When did you first encounter Torch Song?

I went to a public high school in Texas, but we had a very progressive theater program and a very progressive forensics [speech and debate] program. Torch Song was in our play library. I remember learning about a lot of things that I didn’t know about by reading that play. This was before the internet. I also got my hands on Angels in America and As Is and Love! Valour! Compassion! and some of these other really important gay plays. But Torch Song was the first of these plays and it was accessible, it was funny, it was about family. That’s why this play ran on Broadway for so long, and I think why audiences gay or straight, Jew or Gentile, respond to this. Because it’s really about family—the family that we’re given and the family that we make for ourselves.

This play seems both of its period and ahead of its time as well.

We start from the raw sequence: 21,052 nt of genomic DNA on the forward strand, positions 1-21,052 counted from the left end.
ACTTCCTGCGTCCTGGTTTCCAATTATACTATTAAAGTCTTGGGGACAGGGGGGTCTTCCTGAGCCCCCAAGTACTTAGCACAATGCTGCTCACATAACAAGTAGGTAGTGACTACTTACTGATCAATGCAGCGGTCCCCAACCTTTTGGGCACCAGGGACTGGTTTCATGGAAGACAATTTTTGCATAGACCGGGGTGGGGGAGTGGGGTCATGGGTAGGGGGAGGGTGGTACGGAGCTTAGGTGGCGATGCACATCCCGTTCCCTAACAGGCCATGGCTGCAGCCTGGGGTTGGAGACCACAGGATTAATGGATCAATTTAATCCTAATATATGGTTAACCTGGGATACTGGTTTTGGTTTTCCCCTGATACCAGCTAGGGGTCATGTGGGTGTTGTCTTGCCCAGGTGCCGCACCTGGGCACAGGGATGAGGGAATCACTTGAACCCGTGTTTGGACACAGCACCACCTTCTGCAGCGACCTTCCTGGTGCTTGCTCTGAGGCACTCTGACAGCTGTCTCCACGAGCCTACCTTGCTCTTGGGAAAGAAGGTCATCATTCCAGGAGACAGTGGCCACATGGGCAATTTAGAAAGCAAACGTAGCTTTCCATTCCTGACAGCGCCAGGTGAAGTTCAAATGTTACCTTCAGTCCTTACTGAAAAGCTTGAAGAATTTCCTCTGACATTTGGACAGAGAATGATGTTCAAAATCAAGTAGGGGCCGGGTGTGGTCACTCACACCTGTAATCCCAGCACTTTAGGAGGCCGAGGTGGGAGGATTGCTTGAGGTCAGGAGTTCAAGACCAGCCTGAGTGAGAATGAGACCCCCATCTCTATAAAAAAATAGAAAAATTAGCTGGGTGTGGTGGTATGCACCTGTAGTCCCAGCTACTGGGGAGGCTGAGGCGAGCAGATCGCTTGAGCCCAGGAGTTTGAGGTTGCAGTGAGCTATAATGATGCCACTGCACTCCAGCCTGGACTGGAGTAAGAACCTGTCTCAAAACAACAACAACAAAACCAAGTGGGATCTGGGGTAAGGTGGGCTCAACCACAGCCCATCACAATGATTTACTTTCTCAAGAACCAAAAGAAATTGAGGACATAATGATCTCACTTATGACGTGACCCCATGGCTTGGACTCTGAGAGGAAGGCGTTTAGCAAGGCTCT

Ahead of its time is a great way to put it. Moisés always says that Harvey was a prophet. He saw the idea of a gay man marrying and becoming a father long before it happened. And maybe he paved the way, in part, for that to happen. When you watch the play now, in some respects, I think it does feels like a period piece, but in other respects, it feels like a series of conversations that we could still be having today. It doesn’t feel like it was written 37 years ago. He started doing [versions of the plays] in the late ’70s downtown before it got to Broadway. At the time he was a revolutionary. Nobody was having conversations like this. A lot people thought he was crazy. And there was a lot of backlash from the gay community. “Why are you doing this, we don’t to want to be like straight people, this isn’t what we are about.” And Harvey was saying, “No, we are the same but different.”